Prevalence of gestational diabetes mellitus among Swampy Cree women in Moose Factory, James Bay.CMAJ. 1999 May 04; 160(9):1299-302.CMAJ
Although high rates of gestational diabetes mellitus have been documented in native populations, few studies have examined rates of the disease among native Indians in Canada. The authors conducted a study to estimate the prevalence of gestational diabetes among Swampy Cree women, to identify factors predictive of the occurrence of gestational diabetes, and to identify delivery and infant outcomes related to the presence of the disease.
Information on Swampy Cree women who gave birth at Weeneebayko Hospital, Moose Factory, James Bay, Ont., between 1987 and 1995 was obtained from medical charts. Patients with and without gestational diabetes were compared. Logistic regression analysis was used to identify independent predictors of gestational diabetes. Delivery and infant outcomes that occurred secondary to gestational diabetes were also identified by means of logistic regression.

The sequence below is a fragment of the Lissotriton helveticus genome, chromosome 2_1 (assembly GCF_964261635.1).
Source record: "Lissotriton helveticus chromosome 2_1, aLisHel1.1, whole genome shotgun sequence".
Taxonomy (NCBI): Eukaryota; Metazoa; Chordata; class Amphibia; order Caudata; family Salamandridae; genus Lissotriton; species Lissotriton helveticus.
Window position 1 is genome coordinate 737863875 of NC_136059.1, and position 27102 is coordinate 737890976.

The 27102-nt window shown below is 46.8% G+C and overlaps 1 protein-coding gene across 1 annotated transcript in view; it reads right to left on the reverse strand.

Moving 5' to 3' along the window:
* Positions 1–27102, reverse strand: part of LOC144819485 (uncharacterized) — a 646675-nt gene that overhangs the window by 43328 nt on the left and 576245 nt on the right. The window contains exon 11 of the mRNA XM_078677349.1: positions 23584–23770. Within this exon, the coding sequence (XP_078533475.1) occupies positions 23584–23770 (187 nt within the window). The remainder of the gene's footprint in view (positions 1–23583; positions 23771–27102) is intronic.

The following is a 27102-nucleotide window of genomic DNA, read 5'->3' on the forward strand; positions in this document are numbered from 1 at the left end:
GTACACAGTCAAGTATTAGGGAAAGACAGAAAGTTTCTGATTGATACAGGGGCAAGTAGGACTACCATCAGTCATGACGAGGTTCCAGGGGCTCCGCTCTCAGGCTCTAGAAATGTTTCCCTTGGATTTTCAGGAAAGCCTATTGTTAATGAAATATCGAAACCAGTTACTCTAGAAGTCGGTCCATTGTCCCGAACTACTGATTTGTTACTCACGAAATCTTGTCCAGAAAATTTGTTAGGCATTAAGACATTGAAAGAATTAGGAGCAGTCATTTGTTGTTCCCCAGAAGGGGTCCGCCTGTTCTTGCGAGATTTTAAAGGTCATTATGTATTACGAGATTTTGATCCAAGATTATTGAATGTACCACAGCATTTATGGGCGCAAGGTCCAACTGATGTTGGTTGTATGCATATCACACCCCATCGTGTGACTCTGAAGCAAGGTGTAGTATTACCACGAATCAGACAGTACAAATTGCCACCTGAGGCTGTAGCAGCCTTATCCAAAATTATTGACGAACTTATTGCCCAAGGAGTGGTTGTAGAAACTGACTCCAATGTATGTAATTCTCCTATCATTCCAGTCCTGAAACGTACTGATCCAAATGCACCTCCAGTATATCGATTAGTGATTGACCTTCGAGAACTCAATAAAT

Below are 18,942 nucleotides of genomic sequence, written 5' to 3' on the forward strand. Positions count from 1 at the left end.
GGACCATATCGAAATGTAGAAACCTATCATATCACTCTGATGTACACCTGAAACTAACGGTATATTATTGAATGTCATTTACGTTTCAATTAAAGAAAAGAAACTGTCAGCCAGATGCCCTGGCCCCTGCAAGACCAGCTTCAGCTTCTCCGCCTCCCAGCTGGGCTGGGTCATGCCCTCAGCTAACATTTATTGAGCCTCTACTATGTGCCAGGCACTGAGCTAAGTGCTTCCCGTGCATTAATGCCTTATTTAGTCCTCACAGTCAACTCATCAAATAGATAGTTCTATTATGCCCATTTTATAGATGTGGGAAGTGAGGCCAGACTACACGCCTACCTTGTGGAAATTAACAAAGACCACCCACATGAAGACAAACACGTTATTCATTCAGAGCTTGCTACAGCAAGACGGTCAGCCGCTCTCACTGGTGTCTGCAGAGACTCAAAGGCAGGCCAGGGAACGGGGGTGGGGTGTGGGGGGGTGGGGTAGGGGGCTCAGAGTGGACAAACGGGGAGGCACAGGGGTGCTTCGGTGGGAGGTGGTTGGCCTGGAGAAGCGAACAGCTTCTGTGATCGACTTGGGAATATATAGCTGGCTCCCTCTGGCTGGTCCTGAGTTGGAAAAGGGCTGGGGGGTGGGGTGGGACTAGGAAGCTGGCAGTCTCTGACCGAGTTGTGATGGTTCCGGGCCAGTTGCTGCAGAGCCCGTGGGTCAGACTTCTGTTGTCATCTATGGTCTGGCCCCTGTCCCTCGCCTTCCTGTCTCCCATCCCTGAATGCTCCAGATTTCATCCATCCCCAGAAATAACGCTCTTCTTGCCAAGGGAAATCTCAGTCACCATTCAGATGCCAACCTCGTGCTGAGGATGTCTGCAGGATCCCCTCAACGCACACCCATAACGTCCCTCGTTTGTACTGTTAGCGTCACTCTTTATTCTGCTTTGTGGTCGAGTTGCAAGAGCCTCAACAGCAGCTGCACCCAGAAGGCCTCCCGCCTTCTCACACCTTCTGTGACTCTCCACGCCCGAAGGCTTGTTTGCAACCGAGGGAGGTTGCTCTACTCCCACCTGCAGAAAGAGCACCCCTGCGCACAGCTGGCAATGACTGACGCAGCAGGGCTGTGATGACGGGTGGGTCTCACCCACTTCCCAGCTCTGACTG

A total of 1401 deliveries occurred at Weeneebayko Hospital over the study period, of which 1298 were included in the study. Gestational diabetes was diagnosed in 110 (8.5% [95% confidence interval (CI) 6.9%-9.9%]) of the 1298 pregnancies. Factors predictive of gestational diabetes were age 35 years or more (relative risk [RR] 4.1, 95% CI 1.5-11.7), a history of gestational diabetes in a previous pregnancy (RR 6.4, 95% CI 3.5-11.7), diastolic blood pressure of 80 mm Hg or higher at the first prenatal visit (RR 1.7, 95% CI 1.1-2.8), weight greater than 80 kg at the first prenatal visit (RR 4.9, 95% CI 1.8-12.9) and having a first-degree relative with diabetes (RR 3.0, 95% CI 1.4-6.1). The only delivery outcome independently associated with the presence of gestational diabetes was an increased likelihood of needing assisted delivery (forceps or vacuum extraction) (RR 2.8, 95% CI 1.1-7.0). Shoulder dystocia was indirectly associated with gestational diabetes owing to increased infant birth weight. Infant outcomes associated with the presence of gestational diabetes were birth weight greater than 4500 g (RR 2.4, 95% CI 1.4-3.8), hyperbilirubinemia (RR 2.9, 95% CI 1.4-6.1), hypoglycemia (RR 7.3, 95% CI 3.7-14.4) and hypocalcemia (RR 8.9, 95% CI 2.3-33.7).
Gestational diabetes occurred in a significant minority of Swampy Cree women and was associated with a number of adverse outcomes.